If you last studied American government or politics in middle or high school, like many of us, it may be time for a brief review of words in the news.
Here are nine terms heard recently and frequently on news programs — from anchors, pundits or their guests.
- Constituent: noun, from Latin “to set up.” In this context, dictionaries define it as: 2. A resident of a district or member of a group represented by an elected official. 3. One that authorizes another to act as a representative; a client. (A*); 2. (Government, Politics & Diplomacy) a resident of a constituency, especially one entitled to vote (C*); and 4. a person who authorizes another to act in his or her behalf, as a voter in a district represented by an elected official. (W*)
People in Congress use this word frequently, especially in the short phrase, “my constituents.” They’re referring to the people back home, the ones they represent in DC.
Marginalize and divisive are similar in that they are demeaning to the people they describe. It seems marginalize is usually used about the regular folks while divisive is applied to politicians who supposedly represent the marginalized people but are not doing so honestly. The politician may be embellishing or diminishing the importance of an issue for their own reasons, not for the benefit of the people they serve.
- Marginalize: verb. To relegate or confine to a lower or outer limit or edge, as of social standing. (H); to relegate to the fringes, out of the mainstream; make seem unimportant; various economic assumptions marginalize women (C); to place in a position of marginal importance, influence, or power. (W)
- Divisive: adjective. Divisive suggests spoken or written ideas meant for “creating dissension or discord” (A); 1. causing or tending to cause disagreement or dissension (C).
Our political system has two main groups, or parties: Democrats and Republicans. There are two because we differ in our thoughts about how the country should be run, which proposed laws should be accepted or rejected and how the government will address certain responsibilities. Divisive, however, seems to be an accusation, as if one person’s comments are intentionally trying to drive a wedge between people who are discussing or trying to solve the same problem.
- RINO: noun. Acronym for “Republican in name only,” a word that attempts to insult a person who seems not to be an authentic Republican in thought or deed.
The opposite party’s insulting nickname, which is never heard, would be DINO-Democrat in name only.
Comically speaking, both acronyms refer to animals, the rhinoceros and dinosaur.
People think of rhinos as cute and amusing when they can be quite aggressive, while dinos are extinct, which seems to illustrate the ideas of current Democrats. Do I digress?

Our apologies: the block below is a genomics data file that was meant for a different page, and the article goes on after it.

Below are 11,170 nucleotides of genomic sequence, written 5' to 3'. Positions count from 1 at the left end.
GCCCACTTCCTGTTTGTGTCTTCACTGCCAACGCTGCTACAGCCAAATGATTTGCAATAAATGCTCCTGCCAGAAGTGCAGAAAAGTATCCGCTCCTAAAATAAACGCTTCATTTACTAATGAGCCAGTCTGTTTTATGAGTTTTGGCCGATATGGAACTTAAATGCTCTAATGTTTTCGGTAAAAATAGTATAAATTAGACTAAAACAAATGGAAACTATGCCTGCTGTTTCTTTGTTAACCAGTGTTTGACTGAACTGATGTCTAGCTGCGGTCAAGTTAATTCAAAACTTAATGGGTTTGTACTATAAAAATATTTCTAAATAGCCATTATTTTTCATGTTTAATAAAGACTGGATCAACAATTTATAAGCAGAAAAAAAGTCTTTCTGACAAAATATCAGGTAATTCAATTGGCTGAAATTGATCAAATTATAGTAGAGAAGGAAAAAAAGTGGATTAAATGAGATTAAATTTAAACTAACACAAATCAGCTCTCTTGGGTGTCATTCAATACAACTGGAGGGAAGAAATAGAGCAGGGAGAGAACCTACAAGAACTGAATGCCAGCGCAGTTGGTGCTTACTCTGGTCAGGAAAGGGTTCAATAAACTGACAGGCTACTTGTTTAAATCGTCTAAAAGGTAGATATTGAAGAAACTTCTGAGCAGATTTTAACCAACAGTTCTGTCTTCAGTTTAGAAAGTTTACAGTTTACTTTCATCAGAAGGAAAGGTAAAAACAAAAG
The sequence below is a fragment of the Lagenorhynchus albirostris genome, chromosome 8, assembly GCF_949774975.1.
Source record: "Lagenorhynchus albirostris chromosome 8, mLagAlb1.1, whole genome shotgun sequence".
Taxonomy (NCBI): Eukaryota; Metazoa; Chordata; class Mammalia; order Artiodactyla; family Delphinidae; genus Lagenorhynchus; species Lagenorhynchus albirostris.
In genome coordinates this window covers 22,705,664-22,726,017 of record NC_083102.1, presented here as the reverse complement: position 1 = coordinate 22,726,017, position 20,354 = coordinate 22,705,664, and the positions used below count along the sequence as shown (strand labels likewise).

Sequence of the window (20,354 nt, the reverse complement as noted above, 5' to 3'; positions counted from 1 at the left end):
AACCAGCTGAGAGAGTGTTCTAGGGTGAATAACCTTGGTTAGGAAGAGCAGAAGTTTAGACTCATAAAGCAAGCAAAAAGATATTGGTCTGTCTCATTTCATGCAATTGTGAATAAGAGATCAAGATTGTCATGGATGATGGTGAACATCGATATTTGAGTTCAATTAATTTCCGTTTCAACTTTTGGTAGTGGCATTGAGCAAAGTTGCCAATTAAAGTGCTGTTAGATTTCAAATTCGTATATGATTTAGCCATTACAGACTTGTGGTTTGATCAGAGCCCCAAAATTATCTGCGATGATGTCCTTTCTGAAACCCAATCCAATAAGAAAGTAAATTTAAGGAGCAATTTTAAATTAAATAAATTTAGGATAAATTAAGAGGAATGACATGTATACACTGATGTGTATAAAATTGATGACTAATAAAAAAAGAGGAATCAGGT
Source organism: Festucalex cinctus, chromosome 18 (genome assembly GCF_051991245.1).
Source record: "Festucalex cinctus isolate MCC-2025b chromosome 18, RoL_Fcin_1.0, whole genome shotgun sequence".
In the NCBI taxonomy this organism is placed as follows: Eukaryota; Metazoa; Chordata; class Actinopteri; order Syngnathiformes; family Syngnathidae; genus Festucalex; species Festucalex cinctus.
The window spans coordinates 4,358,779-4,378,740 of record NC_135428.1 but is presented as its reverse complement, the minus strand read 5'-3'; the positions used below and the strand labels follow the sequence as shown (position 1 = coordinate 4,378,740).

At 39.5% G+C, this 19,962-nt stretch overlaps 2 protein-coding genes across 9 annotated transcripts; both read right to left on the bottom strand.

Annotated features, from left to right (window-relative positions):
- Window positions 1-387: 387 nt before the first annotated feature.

Appropriation: noun; from Latin, “to make one’s own.”.
The Appropriations Committee in Congress decides how and where and how much of the tax money the government takes in will be used, as in spent, for what the people-constituents–need.
Congresspeople often have in mind ideas and goals for their home states, known as earmarks, but they need the money to implement them. Appropriations designations and the laws passed allowing them to happen illustrates the idea of “to make one’s own” when it comes to American taxpayer’s dollars.
- Continuing resolution: noun.
Congress decides or resolves to allow business as usual if they haven’t decided the yearly budget before the current fiscal year is over. For example, the calendar year starts in January but how the money goes in and out of the national treasury starts October 1.
The Affordable Care Act, aka Obamacare, needs more discussion as to costs, according to some congresspeople who have heard from their constituents, and the discussion was not over by October 1 this year. Meanwhile, the ACA starts on the same day and needs funding.
- Filibuster: verb. An interesting word handed down from Spanish to French to Dutch. a. The use of obstructionist tactics, especially prolonged speechmaking, for the purpose of delaying legislative action. (A)
In our government, filibuster means a congressman/woman will need to speak for many hours without a break, standing, while talking on the subject under objection. It’s meant to delay the action of voting on the subject that still needs discussion.
The talking goes on until the speaker can’t speak or stand anymore, at their discretion. At that point, someone calls for cloture.
- Cloture: noun. From French for closure. A parliamentary procedure by which debate is ended and an immediate vote is taken on the matter under discussion. Also called closure.
The delay is over and the vote on the issue is taken. It’s not often clear how filibuster helps to change anyone’s vote; it’s a delay tactic.
- Repeal: verb. From French, “to call [back] from.” 1. to revoke or withdraw formally or officially. 2. to revoke or annul (a law, tax, etc.) by express legislative enactment. (W)
Recent use of repeal applies to the ACA/Obamacare law that was passed back in 2010. It’s apparent that it has some glitches, problems and objections by Congress and their constituents and talking about repealing it is ongoing. Meanwhile, it’s the law of the land.
Any law that’s been in the record for any length of time can be repealed, but it’s a process and takes time. It’s not up to one person to declare a law repealed.
*(A) American Heritage Dictionary; (C) Collins English Dictionary; (W) Webster’s College Dictionary